Journal of Engineering Mechanics ASCE, 124 (1998), 842-851.


Milan Jirásek and Thomas Zimmermann
Swiss Federal Institute of Technology
LSC -DGC, EPFL, 1015 Lausanne, Switzerland


The paper extends the standard rotating crack model to a formulation with multiple orthogonal cracks. The corresponding stress evaluation algorithm is described, and a new derivation of the tangent stiffness matrix is presented. The derivation is extended to the case of equal principal strains, in which the classical formula for the tangent shear modulus fails. A condition excluding snapback of the stress-strain diagram for an arbitrary loading path is derived. Attention then shifts to stress locking, meaning here spurious stress transfer across widely opening cracks. The problem is illustrated by numerical examples. The mechanism of stress transfer is thoroughly analyzed, and the source of locking is detected. A remedy and extension of the model to a nonlocal formulation will be described in a separate paper.

Summary and Conclusions

The rotating crack model has been extended to a formulation with multiple orthogonal cracks. If the stress-cracking strain curve is not too steep, the response of the model is unique in the sense that, for any strain increment, only one combination of loading/unloading assumptions for the cracking directions leads to an admissible solution.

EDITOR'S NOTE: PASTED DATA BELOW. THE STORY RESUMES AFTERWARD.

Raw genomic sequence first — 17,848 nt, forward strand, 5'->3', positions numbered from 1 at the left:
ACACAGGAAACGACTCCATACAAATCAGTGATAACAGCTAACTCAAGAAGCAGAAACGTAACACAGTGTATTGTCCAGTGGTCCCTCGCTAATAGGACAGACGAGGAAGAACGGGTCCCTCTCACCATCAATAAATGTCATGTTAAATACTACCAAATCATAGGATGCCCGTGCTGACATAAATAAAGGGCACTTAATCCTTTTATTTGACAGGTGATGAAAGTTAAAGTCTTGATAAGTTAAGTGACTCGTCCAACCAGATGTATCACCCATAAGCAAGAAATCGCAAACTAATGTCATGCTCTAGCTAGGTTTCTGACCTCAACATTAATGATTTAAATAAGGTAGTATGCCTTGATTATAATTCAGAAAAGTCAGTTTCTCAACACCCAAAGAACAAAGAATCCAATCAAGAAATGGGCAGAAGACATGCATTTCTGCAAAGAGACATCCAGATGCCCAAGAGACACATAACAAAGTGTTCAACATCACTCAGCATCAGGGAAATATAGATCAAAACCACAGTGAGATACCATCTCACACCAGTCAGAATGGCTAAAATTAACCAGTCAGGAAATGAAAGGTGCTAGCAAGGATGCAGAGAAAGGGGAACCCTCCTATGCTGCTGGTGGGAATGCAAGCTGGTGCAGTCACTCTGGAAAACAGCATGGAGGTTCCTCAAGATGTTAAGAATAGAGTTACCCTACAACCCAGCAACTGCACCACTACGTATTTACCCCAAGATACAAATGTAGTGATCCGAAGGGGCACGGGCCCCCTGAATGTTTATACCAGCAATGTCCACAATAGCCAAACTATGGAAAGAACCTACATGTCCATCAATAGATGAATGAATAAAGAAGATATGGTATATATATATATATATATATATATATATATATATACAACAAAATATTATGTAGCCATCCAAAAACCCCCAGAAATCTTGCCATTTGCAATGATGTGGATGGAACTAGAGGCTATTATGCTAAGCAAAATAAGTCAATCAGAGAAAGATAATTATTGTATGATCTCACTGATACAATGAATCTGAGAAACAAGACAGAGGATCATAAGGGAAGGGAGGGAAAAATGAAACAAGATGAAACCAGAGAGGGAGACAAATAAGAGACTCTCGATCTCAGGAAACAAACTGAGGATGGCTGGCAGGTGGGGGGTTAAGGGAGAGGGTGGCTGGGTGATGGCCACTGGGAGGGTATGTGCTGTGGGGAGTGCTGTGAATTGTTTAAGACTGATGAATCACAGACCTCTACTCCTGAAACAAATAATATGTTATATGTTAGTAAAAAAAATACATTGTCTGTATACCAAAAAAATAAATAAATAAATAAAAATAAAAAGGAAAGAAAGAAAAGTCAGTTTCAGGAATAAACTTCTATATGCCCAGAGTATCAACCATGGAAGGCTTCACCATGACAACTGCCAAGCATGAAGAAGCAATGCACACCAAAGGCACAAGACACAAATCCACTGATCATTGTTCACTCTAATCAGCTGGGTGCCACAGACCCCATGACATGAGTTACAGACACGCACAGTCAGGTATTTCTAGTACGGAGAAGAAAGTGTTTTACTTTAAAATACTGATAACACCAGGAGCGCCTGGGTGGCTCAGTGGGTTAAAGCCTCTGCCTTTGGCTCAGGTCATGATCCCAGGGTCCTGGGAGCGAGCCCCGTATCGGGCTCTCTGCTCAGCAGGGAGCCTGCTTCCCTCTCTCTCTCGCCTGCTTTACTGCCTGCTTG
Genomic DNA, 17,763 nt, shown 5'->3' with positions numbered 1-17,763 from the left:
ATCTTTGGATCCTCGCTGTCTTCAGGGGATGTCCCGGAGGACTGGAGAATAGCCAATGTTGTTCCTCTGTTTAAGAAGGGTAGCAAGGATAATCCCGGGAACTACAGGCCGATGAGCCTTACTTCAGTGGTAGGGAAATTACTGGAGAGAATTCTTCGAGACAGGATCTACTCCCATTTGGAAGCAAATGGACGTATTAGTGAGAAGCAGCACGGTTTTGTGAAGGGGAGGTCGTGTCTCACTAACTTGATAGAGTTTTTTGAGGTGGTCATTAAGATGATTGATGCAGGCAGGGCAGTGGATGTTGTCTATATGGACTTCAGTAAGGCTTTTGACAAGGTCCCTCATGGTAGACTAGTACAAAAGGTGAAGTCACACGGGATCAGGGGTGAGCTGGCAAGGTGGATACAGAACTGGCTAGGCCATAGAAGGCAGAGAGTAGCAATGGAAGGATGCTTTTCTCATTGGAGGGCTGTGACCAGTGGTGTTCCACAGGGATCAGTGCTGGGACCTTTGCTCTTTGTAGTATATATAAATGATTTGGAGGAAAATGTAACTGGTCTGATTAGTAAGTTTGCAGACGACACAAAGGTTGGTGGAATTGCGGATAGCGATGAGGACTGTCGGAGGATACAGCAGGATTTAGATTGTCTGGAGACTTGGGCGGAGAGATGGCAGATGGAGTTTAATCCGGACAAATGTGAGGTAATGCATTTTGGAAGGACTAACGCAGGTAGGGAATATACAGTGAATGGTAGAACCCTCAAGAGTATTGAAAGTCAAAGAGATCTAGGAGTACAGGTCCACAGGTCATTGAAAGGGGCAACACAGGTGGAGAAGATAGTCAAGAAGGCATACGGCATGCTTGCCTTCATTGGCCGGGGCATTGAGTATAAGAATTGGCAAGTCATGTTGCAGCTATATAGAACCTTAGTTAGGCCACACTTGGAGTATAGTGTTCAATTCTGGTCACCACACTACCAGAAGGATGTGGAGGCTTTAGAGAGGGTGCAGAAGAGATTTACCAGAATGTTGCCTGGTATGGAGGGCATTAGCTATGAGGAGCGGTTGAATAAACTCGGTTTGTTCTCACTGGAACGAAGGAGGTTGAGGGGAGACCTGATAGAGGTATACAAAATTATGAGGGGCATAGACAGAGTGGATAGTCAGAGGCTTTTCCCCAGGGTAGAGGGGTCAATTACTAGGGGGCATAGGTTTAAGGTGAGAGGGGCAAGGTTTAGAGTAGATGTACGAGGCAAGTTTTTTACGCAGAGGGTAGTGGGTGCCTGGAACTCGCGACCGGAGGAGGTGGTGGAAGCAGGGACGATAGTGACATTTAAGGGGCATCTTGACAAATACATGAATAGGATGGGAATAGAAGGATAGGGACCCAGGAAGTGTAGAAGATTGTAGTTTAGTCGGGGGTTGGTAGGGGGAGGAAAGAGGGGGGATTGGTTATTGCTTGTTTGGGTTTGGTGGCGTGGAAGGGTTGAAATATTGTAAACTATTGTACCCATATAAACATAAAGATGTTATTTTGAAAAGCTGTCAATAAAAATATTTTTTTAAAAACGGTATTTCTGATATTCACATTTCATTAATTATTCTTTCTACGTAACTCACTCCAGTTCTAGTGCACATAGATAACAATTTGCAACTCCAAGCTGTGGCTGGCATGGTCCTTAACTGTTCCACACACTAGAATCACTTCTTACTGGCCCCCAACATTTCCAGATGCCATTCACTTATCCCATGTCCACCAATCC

In certain situations, the rotating crack model (even with a single crack) fails to give a consistently defined response. This happens if two or three principal strains are equal while the strain histories in the corresponding principal directions are different. If the strains are equal only at one isolated time instant, the tangent shear stiffness has a singularity but the problem can still be handled numerically. However, if the strains remain equal for a certain period of time, the generated stress cannot be consistently derived from the basic assumptions of the model.

Misalignment of the macroscopic crack (cracking band) direction with the sides of the finite elements leads to spurious stress transfer across a widely opening crack, which might produce a completely unrealistic structural response. The source of this type of stress locking is the normal stress in the lateral principal direction. Due to misalignment of the principal axes with the overall crack direction, the lateral stress contributes to internal forces orthogonal to the macroscopic crack. Spurious cohesive stress transfer across the cracking band induces secondary cracking, and it might even affect the final failure pattern.

Spurious stress transfer can be alleviated by combining the rotating crack model with a scalar damage model.

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EPFL / 24 August 1998 /